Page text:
International

After A Sharp Debate, Malta Set To Legalize Divorce

Nationalist MP Jeffrey Pullicino Orlando, right, celebrates the victory of the "yes" camp with yes movement chairman Deborah Schembri in the non-binding referendum to legalise divorce in Malta at a polling station in Valetta in May. i i

Nationalist MP Jeffrey Pullicino Orlando, right, celebrates the victory of the "yes" camp with yes movement chairman Deborah Schembri in the non-binding referendum to legalise divorce in Malta at a polling station in Valetta in May. Ben Borg Cardona/AFP/Getty Images hide caption

itoggle caption Ben Borg Cardona/AFP/Getty Images
Nationalist MP Jeffrey Pullicino Orlando, right, celebrates the victory of the "yes" camp with yes movement chairman Deborah Schembri in the non-binding referendum to legalise divorce in Malta at a polling station in Valetta in May.

Nationalist MP Jeffrey Pullicino Orlando, right, celebrates the victory of the "yes" camp with yes movement chairman Deborah Schembri in the non-binding referendum to legalise divorce in Malta at a polling station in Valetta in May.

Ben Borg Cardona/AFP/Getty Images

It was the only European Union member without divorce legislation, but starting in October disenchanted couples will no longer have to leave Malta to get divorced. Today's vote in parliament follows a referendum vote in May in which 53 percent of Maltese voted in favor of legalizing divorce.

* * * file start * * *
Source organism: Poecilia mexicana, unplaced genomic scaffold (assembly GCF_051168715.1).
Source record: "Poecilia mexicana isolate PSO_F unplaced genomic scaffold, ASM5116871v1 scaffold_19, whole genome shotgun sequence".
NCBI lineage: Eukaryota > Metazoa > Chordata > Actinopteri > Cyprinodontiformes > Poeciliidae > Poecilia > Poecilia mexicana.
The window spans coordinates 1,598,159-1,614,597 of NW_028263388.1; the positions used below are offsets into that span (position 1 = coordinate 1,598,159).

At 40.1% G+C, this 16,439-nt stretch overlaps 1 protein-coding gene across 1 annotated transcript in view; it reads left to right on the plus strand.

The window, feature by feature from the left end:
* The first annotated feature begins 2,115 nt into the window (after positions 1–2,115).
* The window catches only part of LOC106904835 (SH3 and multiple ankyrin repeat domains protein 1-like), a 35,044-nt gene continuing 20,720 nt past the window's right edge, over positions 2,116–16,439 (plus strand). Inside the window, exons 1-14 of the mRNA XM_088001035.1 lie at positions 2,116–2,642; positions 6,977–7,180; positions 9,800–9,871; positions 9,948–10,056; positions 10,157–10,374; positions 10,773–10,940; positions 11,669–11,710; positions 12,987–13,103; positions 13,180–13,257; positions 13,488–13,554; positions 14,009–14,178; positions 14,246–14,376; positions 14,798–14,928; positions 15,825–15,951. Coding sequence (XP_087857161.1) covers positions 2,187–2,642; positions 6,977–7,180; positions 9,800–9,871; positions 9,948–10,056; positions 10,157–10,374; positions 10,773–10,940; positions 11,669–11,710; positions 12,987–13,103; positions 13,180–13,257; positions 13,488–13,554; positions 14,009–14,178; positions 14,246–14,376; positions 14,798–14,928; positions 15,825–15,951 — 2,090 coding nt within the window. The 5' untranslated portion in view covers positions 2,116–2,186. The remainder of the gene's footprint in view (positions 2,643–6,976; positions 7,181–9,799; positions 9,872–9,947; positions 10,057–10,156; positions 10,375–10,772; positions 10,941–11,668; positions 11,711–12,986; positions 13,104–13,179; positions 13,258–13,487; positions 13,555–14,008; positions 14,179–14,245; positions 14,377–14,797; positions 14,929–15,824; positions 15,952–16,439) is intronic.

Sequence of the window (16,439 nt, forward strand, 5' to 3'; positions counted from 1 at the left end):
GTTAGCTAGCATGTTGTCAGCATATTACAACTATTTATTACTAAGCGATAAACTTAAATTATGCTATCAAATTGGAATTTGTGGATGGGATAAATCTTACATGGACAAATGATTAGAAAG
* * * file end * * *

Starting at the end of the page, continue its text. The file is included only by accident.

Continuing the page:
The AFP reports that now the Philippines and the mini-states of the Vatican become the only countries in the world to outlaw divorce. The AFP adds:

The Roman Catholic Church, which looms large over the archipelago where 95 percent of the population is Catholic, did not campaign officially in May's non-binding referendum in which 53 percent of voters cast ballots in favour.

However, Valletta's Archbishop Paul Cremona had warned churchgoers in a letter they faced a choice between building and destroying family values. In addition, priests reportedly threatened to refuse communion to those who voted "yes".

Legal separation is widespread in Malta but marriages currently can only be annulled by the Catholic Church's Ecclesiastical Tribunal in a complex and rare procedure that takes around eight years.

The AP reports the new legislation passed with an overwhelming majority of 52 to 11. But it didn't come without sharp debate. The country's prime minister voted against it, saying the law would "weaken the family structure in Malta."

The law goes into effect in October, after the president's expected signature.

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